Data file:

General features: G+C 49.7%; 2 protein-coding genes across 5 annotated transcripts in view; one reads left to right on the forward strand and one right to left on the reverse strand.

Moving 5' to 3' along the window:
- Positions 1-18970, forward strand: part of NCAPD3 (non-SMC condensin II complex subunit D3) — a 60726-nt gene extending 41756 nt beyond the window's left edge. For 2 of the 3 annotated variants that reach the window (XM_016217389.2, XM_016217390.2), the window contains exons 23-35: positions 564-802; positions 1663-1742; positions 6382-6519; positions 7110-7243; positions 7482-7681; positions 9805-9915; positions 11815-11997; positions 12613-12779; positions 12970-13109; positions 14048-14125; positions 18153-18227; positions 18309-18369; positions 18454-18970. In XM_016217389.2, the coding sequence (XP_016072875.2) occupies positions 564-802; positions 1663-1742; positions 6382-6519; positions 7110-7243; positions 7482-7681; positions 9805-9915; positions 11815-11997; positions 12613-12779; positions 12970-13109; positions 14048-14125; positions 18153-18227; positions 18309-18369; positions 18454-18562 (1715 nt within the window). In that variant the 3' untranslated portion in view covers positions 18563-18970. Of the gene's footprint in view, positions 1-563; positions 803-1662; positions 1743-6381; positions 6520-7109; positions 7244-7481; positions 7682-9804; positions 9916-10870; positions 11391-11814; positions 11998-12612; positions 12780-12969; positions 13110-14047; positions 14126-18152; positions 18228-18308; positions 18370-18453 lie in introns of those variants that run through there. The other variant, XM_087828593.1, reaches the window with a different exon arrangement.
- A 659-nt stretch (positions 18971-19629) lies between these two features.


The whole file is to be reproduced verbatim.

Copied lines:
General features: G+C 49.7%; 2 protein-coding genes across 5 annotated transcripts in view; one reads left to right on the forward strand and one right to left on the reverse strand.

Moving 5' to 3' along the window:
- Positions 1-18970, forward strand: part of NCAPD3 (non-SMC condensin II complex subunit D3) — a 60726-nt gene extending 41756 nt beyond the window's left edge. For 2 of the 3 annotated variants that reach the window (XM_016217389.2, XM_016217390.2), the window contains exons 23-35: positions 564-802; positions 1663-1742; positions 6382-6519; positions 7110-7243; positions 7482-7681; positions 9805-9915; positions 11815-11997; positions 12613-12779; positions 12970-13109; positions 14048-14125; positions 18153-18227; positions 18309-18369; positions 18454-18970. In XM_016217389.2, the coding sequence (XP_016072875.2) occupies positions 564-802; positions 1663-1742; positions 6382-6519; positions 7110-7243; positions 7482-7681; positions 9805-9915; positions 11815-11997; positions 12613-12779; positions 12970-13109; positions 14048-14125; positions 18153-18227; positions 18309-18369; positions 18454-18562 (1715 nt within the window). In that variant the 3' untranslated portion in view covers positions 18563-18970. Of the gene's footprint in view, positions 1-563; positions 803-1662; positions 1743-6381; positions 6520-7109; positions 7244-7481; positions 7682-9804; positions 9916-10870; positions 11391-11814; positions 11998-12612; positions 12780-12969; positions 13110-14047; positions 14126-18152; positions 18228-18308; positions 18370-18453 lie in introns of those variants that run through there. The other variant, XM_087828593.1, reaches the window with a different exon arrangement.
- A 659-nt stretch (positions 18971-19629) lies between these two features.